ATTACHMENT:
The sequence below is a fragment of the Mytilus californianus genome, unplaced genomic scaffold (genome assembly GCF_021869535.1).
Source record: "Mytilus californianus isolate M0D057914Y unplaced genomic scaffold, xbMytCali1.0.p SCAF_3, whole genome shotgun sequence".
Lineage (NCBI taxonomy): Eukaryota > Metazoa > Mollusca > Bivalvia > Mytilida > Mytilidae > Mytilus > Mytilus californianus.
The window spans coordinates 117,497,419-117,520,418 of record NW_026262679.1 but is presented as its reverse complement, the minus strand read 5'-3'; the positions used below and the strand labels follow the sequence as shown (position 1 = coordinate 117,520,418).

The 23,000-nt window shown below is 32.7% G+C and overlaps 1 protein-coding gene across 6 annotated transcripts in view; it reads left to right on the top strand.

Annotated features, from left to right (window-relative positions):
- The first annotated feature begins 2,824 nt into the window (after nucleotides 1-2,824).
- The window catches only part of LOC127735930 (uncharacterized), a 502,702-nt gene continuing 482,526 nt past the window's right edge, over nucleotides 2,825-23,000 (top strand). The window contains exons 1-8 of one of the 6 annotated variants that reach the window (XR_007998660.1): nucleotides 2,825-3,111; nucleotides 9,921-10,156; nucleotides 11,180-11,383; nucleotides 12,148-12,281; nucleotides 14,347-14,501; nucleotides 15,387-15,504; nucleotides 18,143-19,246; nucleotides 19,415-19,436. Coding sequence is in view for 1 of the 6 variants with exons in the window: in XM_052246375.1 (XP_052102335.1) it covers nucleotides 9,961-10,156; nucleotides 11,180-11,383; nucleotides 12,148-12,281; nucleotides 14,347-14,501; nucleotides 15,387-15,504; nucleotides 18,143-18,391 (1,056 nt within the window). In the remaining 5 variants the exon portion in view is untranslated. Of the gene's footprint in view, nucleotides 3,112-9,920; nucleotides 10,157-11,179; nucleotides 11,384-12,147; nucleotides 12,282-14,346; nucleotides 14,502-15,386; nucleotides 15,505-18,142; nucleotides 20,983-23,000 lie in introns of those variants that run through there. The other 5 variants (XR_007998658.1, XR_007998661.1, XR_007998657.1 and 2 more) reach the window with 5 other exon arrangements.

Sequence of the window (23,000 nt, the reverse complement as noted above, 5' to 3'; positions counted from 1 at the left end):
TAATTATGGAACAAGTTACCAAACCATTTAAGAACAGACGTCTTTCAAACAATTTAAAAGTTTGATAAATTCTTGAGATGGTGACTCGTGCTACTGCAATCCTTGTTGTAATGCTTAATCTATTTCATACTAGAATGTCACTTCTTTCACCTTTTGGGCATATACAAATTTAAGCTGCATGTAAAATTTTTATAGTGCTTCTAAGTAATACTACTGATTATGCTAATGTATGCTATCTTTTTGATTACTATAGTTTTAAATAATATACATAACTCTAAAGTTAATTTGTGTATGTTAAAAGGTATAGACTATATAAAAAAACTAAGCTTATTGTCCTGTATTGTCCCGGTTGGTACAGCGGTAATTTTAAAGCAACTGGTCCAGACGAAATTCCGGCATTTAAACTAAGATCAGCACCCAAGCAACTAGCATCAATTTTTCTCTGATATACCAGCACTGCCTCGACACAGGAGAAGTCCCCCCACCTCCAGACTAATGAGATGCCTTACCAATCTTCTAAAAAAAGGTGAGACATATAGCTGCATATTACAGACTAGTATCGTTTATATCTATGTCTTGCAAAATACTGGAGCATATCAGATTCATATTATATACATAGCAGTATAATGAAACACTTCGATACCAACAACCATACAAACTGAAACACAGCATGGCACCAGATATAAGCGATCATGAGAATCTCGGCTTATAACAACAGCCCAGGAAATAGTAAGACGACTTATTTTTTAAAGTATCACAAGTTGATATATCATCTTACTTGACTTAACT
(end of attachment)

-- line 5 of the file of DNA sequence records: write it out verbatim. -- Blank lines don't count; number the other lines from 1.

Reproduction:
The 23,000-nt window shown below is 32.7% G+C and overlaps 1 protein-coding gene across 6 annotated transcripts in view; it reads left to right on the top strand.